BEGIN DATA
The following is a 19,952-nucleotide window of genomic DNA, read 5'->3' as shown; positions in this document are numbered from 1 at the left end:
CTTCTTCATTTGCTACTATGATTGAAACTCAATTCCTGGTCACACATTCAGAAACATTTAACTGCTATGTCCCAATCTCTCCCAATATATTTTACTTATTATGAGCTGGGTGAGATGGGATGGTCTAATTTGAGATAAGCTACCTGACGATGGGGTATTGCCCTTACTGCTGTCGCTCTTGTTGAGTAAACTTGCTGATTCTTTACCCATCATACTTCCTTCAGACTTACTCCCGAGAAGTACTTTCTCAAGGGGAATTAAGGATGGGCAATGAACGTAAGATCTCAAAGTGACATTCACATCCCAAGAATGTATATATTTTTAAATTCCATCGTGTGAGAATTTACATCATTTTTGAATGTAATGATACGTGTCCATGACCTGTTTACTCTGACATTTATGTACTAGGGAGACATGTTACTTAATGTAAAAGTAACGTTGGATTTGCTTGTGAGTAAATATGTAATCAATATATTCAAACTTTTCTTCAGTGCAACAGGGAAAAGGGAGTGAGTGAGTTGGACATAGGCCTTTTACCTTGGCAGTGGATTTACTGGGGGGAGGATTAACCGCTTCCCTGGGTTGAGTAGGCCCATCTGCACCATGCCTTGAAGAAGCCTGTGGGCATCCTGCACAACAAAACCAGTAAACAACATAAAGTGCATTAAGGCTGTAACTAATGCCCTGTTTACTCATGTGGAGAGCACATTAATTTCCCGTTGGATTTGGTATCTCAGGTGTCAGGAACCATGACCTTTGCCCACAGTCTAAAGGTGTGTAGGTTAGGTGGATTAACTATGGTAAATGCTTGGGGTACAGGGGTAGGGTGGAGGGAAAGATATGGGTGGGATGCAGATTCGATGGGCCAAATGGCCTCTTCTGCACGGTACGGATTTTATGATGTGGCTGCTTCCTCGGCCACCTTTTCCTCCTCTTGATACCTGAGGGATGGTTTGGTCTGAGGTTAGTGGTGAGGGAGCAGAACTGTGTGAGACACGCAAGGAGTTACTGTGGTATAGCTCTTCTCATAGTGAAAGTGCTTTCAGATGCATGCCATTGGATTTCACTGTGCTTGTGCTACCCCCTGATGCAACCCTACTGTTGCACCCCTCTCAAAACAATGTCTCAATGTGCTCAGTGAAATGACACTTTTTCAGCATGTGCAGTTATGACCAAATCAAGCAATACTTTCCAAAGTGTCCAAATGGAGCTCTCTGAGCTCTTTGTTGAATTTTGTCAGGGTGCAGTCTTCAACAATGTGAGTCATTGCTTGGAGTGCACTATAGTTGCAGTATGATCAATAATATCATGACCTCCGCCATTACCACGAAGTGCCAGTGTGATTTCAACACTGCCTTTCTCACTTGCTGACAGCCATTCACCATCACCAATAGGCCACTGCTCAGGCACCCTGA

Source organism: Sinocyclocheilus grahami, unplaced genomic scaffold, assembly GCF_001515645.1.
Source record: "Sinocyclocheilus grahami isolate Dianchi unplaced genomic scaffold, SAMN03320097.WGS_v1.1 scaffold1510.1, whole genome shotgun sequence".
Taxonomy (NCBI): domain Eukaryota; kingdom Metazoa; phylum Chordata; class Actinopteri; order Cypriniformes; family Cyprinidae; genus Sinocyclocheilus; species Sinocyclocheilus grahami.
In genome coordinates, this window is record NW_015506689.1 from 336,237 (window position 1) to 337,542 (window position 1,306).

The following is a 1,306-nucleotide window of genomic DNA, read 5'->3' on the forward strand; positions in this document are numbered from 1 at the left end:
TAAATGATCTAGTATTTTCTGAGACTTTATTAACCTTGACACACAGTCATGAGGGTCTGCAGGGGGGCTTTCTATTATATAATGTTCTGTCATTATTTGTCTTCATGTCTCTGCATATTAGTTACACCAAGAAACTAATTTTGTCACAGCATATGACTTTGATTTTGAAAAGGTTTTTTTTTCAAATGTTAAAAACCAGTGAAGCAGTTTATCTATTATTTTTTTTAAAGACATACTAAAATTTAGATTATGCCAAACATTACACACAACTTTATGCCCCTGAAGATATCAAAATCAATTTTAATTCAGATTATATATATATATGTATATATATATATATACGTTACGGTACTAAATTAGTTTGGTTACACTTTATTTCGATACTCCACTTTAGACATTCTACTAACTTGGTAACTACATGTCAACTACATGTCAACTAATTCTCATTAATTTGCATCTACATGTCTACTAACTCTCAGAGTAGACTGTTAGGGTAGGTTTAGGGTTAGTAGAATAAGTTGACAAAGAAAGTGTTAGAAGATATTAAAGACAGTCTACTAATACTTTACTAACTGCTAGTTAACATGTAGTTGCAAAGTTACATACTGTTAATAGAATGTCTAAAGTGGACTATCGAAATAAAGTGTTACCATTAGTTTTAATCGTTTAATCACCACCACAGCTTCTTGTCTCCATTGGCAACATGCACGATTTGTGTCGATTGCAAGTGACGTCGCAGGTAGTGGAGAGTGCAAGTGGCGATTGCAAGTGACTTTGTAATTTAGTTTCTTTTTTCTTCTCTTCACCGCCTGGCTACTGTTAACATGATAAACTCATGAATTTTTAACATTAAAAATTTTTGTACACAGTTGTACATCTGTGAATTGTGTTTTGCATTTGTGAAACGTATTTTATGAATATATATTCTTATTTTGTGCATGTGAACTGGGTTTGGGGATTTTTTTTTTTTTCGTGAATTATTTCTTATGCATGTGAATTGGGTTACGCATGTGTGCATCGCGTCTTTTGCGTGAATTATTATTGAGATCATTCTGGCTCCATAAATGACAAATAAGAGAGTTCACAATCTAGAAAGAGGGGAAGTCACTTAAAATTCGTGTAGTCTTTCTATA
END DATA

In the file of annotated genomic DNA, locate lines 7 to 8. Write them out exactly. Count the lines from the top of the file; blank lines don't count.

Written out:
The following is a 1,306-nucleotide window of genomic DNA, read 5'->3' on the forward strand; positions in this document are numbered from 1 at the left end:
TAAATGATCTAGTATTTTCTGAGACTTTATTAACCTTGACACACAGTCATGAGGGTCTGCAGGGGGGCTTTCTATTATATAATGTTCTGTCATTATTTGTCTTCATGTCTCTGCATATTAGTTACACCAAGAAACTAATTTTGTCACAGCATATGACTTTGATTTTGAAAAGGTTTTTTTTTCAAATGTTAAAAACCAGTGAAGCAGTTTATCTATTATTTTTTTTAAAGACATACTAAAATTTAGATTATGCCAAACATTACACACAACTTTATGCCCCTGAAGATATCAAAATCAATTTTAATTCAGATTATATATATATATGTATATATATATATATACGTTACGGTACTAAATTAGTTTGGTTACACTTTATTTCGATACTCCACTTTAGACATTCTACTAACTTGGTAACTACATGTCAACTACATGTCAACTAATTCTCATTAATTTGCATCTACATGTCTACTAACTCTCAGAGTAGACTGTTAGGGTAGGTTTAGGGTTAGTAGAATAAGTTGACAAAGAAAGTGTTAGAAGATATTAAAGACAGTCTACTAATACTTTACTAACTGCTAGTTAACATGTAGTTGCAAAGTTACATACTGTTAATAGAATGTCTAAAGTGGACTATCGAAATAAAGTGTTACCATTAGTTTTAATCGTTTAATCACCACCACAGCTTCTTGTCTCCATTGGCAACATGCACGATTTGTGTCGATTGCAAGTGACGTCGCAGGTAGTGGAGAGTGCAAGTGGCGATTGCAAGTGACTTTGTAATTTAGTTTCTTTTTTCTTCTCTTCACCGCCTGGCTACTGTTAACATGATAAACTCATGAATTTTTAACATTAAAAATTTTTGTACACAGTTGTACATCTGTGAATTGTGTTTTGCATTTGTGAAACGTATTTTATGAATATATATTCTTATTTTGTGCATGTGAACTGGGTTTGGGGATTTTTTTTTTTTTCGTGAATTATTTCTTATGCATGTGAATTGGGTTACGCATGTGTGCATCGCGTCTTTTGCGTGAATTATTATTGAGATCATTCTGGCTCCATAAATGACAAATAAGAGAGTTCACAATCTAGAAAGAGGGGAAGTCACTTAAAATTCGTGTAGTCTTTCTATA